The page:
Scott Harrower of the Melbourne School of Theology has just published a book called Trinitarian Self and Salvation: An Evangelical Engagement with Rahner’s Rule (Wipf & Stock, 2012).
About a decade ago, I wrote my own “evangelical engagement with Rahner’s Rule,” so Scott asked me to write the foreword for his project. I really appreciated the drift of Scott’s argument in the book, and I found that the more I wrote about it the more I had to say. So it’s a stimulating book that got a longish foreword.
You can read some excerpts from the book at its Amazon page. It has endorsements by Tom McCall and Graham Cole. The best endorsement I can give for the book is what I said in the foreword, so here it is:
Modern Trinitarian theology has rejoiced in its discovery of the way God has made himself known in the economy of salvation. Operating under the broad guidance of Rahner’s Rule (“The economic Trinity is the immanent Trinity, and vice versa”), Christian theologians have traced the presence of Father, Son, and Spirit in the events of salvation history, and argued with new vigor and confidence that the relationships we see among the Trinitarian persons here below are revelations of eternal triune structures immanent to the very being of God. Much of the energy and excitement of modern trinitarianism, a thriving and prolific ecumenical undertaking, have come from this project of reading the character of the eternal Trinity directly from the events of the economy.
The recent rush to the economy has much to commend it. If the doctrine of the Trinity had become austere and remote from the gospel over the centuries, the modern reorientation served to correct that tendency by locating the contents of Trinitarian theology in the midst of the events of Biblical history. The prevailing winds of what one writer has called “neo-economic trinitarianism” also dispersed a farrago of speculative metaphysical accounts of the inner life of God, distracting constructs which cumbered the theological prospect. Trinitarianism has lately been developed in greater proximity to the gospel, largely thanks to a widespread, generalized “loose reading” of Rahner’s Rule.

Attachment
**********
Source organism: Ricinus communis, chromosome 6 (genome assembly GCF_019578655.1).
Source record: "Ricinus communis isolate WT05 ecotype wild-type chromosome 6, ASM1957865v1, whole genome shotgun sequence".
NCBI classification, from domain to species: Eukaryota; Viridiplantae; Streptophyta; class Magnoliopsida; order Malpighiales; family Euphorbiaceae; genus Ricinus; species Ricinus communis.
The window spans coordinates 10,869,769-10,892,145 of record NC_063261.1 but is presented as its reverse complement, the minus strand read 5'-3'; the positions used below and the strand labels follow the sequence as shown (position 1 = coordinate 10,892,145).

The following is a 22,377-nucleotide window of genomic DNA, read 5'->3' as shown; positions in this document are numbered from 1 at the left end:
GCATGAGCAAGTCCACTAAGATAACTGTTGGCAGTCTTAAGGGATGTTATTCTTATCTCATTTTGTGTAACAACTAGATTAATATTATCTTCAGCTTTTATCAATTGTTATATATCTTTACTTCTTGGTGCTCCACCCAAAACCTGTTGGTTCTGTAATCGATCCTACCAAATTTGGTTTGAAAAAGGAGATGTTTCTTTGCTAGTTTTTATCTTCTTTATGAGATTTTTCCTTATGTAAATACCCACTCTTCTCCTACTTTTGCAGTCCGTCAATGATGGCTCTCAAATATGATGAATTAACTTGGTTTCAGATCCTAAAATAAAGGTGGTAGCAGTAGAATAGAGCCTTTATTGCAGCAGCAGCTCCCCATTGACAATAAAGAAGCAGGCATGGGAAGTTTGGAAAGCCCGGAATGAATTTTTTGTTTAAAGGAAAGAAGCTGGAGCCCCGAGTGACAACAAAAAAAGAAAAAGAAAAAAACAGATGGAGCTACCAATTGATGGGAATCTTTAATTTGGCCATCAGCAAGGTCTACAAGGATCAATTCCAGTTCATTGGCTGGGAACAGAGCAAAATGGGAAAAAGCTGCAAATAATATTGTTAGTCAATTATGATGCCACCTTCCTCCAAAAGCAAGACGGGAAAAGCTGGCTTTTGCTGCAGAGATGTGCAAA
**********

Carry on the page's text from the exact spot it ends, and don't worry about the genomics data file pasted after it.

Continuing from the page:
Such a re-centering of trinitarianism onto the economy, with its renewed attention to salvation history and its eschewing of speculation, should have resulted in a wealth of new biblical insight. If a doctrinal hypothesis is true, after all, it ought to prove itself fruitful for Bible reading. It ought to throw a more helpful light on the Bible, highlighting neglected themes and giving new prominence to terms that had heretofore been obscure. But theologians operating under the banner of Rahner’s Rule did not, generally speaking, use the new emphasis to seek treasures new and old in the text of Scripture. And professional exegetes have not rushed gratefully to the side of systematicians with news of discoveries made possible by the conceptual tools of the new trinitarianism. Modern trinitarianism has often enough congratulated itself on being more biblical than previous generations (“I thank God that I am not like the men of the middle ages!”), but with few exceptions the slogan “more biblical” has signified a hermeneutical wave of the hand at the general sweep of biblical history, the broad outlines of the entire scope of the canonical narrative. Valuable as this perception of the big picture may be, what has been lacking is detailed reading, the kind of close exegesis that engages hard facts, peculiar details, thick descriptions, and unexpected phraseology; the kind of thing that could either confirm or problematize the whole paradigm established by Rahner’s Rule.